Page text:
Post # 1
I am planning to have a prenup agreement. Has anyone used LegalZoom to draft a prenup? Is it a good way to do it or do you think it’s worth it to go to an in-person lawyer to have it drawn up? (We live in WI if that makes any difference)
Oh, and for anyone who is going to say that if I’m thinking of a prenup I shouldn’t get married:
I think it’s just good sense to put in writing our views about what’s fair/reasonable at a time when we are in love and we are feeling charitable to each other rather than trying to deal with a messy divorce if we fall out of love and become bitter to each other. I hope we will stay together forever, but I am a very realistic person and recognize that nobody gets married expecting to become divorced.
Post # 3
@saffy: no advice on whos better but very well put, i say go to a lawyer
Post # 5
My SO and I will both be getting separate in-person lawyers. I figure that if we’re drafting a prenup to protect our assets, we can at least spring for the cost of good lawyers:)
Post # 6
I absolutely would not recommend using Legalzoom for prenups. Prenups are tricky and prior to signing, it is recommended that both parties get the assistance of an attorney to review. Prenups can be so tricky that many attorneys in related fields, such as family law, refuse to work on prenups for fear of malpractice lawsuits.
Post # 7
As “technically” a lawyer, though admittedly not practicing or focused on family law, go to separate lawyers. The litigation (if it ever happens) will be over intent of the words chosen and you may (together) accidentially choose words that have a legal consequence or at least connotation. Also, as you sort of implied, each state is different. WI may have some weird rules or precedent (who knows… except a local lawyer).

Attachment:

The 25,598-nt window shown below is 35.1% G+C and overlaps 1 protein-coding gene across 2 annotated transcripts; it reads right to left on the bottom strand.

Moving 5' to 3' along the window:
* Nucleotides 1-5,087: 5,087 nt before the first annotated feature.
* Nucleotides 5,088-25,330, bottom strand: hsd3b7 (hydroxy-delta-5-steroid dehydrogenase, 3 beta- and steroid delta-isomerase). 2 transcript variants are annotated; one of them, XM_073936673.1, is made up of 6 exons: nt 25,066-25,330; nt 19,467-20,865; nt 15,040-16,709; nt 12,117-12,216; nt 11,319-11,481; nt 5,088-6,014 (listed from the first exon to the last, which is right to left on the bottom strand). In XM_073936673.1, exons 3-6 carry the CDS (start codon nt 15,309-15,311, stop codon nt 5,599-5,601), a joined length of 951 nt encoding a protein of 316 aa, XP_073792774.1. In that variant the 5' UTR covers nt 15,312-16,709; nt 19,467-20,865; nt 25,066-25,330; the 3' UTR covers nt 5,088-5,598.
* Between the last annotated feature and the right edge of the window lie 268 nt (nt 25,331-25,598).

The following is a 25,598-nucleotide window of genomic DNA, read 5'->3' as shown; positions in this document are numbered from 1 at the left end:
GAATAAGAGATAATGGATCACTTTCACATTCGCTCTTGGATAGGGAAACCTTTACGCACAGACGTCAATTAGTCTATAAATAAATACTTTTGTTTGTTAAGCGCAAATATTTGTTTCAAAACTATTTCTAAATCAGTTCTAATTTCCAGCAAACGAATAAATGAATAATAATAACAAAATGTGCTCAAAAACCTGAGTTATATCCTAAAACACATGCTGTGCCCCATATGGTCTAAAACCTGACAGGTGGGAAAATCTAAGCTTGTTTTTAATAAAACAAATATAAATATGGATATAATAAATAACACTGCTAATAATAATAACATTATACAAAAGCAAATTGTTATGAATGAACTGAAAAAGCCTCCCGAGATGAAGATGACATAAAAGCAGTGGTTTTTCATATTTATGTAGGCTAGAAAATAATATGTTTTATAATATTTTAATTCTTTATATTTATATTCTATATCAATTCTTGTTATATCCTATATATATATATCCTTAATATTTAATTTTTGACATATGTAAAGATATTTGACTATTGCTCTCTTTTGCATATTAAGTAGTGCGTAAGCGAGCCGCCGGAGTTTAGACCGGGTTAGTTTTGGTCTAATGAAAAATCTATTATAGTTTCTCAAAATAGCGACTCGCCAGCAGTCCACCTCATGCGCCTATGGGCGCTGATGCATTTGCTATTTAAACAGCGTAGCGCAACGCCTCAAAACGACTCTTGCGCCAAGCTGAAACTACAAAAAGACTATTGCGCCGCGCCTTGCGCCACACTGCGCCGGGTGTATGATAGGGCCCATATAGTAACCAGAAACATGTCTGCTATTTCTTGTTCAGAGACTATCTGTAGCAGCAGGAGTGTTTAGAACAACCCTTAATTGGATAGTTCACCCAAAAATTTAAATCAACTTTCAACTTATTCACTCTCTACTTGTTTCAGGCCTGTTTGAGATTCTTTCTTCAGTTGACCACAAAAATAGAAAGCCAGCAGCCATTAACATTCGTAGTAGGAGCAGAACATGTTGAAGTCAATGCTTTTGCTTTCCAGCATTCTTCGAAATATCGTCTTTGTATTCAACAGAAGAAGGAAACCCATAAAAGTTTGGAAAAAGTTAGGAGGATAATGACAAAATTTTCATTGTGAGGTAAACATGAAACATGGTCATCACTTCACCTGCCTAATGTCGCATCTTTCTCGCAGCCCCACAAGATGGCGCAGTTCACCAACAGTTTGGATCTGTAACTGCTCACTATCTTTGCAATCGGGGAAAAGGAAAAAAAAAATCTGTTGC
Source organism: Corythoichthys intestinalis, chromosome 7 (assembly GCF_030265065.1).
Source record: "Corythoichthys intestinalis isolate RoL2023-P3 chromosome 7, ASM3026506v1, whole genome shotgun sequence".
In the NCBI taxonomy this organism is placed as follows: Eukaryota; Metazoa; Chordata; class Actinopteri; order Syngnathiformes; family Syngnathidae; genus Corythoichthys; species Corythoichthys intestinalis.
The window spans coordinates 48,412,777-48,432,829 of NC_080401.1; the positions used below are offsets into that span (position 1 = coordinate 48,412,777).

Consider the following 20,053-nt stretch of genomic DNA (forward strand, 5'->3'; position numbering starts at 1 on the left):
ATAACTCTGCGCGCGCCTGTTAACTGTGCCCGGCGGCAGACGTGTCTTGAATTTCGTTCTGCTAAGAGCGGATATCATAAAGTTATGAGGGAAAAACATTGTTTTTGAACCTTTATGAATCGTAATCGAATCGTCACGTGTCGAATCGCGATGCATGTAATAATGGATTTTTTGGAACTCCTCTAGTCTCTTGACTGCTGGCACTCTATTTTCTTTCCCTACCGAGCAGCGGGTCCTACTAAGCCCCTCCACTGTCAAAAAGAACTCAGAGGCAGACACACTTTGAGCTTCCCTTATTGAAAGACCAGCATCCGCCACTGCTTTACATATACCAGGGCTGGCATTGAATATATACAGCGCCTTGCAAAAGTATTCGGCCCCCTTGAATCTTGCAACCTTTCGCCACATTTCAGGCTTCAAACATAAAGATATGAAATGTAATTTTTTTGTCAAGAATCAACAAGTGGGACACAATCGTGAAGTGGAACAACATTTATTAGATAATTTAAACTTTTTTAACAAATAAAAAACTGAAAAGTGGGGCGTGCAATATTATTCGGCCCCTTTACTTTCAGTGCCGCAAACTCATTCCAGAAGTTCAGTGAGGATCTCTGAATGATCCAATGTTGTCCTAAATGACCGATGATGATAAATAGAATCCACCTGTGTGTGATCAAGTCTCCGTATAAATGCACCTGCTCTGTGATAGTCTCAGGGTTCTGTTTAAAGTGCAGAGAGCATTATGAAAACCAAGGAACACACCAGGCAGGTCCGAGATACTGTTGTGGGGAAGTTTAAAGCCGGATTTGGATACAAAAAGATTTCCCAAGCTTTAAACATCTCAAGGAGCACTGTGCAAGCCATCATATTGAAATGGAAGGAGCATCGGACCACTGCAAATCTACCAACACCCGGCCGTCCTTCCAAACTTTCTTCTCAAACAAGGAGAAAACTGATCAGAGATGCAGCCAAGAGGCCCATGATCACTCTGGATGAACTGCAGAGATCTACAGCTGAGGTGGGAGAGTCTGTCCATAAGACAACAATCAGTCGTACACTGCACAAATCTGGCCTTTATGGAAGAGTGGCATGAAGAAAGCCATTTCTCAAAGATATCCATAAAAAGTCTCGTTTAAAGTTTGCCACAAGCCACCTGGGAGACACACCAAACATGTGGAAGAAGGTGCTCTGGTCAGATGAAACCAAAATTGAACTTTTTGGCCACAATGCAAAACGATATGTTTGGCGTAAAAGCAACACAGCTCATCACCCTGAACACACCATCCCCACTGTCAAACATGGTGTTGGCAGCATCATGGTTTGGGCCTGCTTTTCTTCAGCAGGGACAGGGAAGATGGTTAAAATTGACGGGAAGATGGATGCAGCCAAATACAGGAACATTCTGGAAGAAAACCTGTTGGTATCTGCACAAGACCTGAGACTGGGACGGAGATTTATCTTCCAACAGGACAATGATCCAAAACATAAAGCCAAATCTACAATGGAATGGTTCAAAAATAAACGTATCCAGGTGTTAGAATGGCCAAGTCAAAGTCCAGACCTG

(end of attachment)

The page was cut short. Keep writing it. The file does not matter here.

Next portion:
Post # 8
My fiancee and I are doing a prenup as well… turns out that WI is a state where there are special local rules that you would prob want an atty to explain.
Honestly, I think legal zoom is a big risk because a prenup that isn’t drafted properly won’t really do you any good anyway. An atty could also help you plan for things that you may not have thought of on your own. If you don’t know of any attorneys you can contact your state bar and they may be able to help you find an atty who does prenups. I would imagine that once you consult with an attorney, they will likely tell you the best way to approach the drafting situtation (i.e. if you should start out with separate attys and draft separately or first hash out an agreement and then consult separate attys regarding how that agreement will affect you and revise as needed). Good luck!
Post # 10
- Wedding: November 2013 - St. Augustine Beach, FL
Lawyer. If you have enough assets that you want them to be protected then hiring an attorney (two is preferable) is a smart idea. Prenup rules vary widely by state and you may need to regularly update it (also ask about a post nuptial agreement.)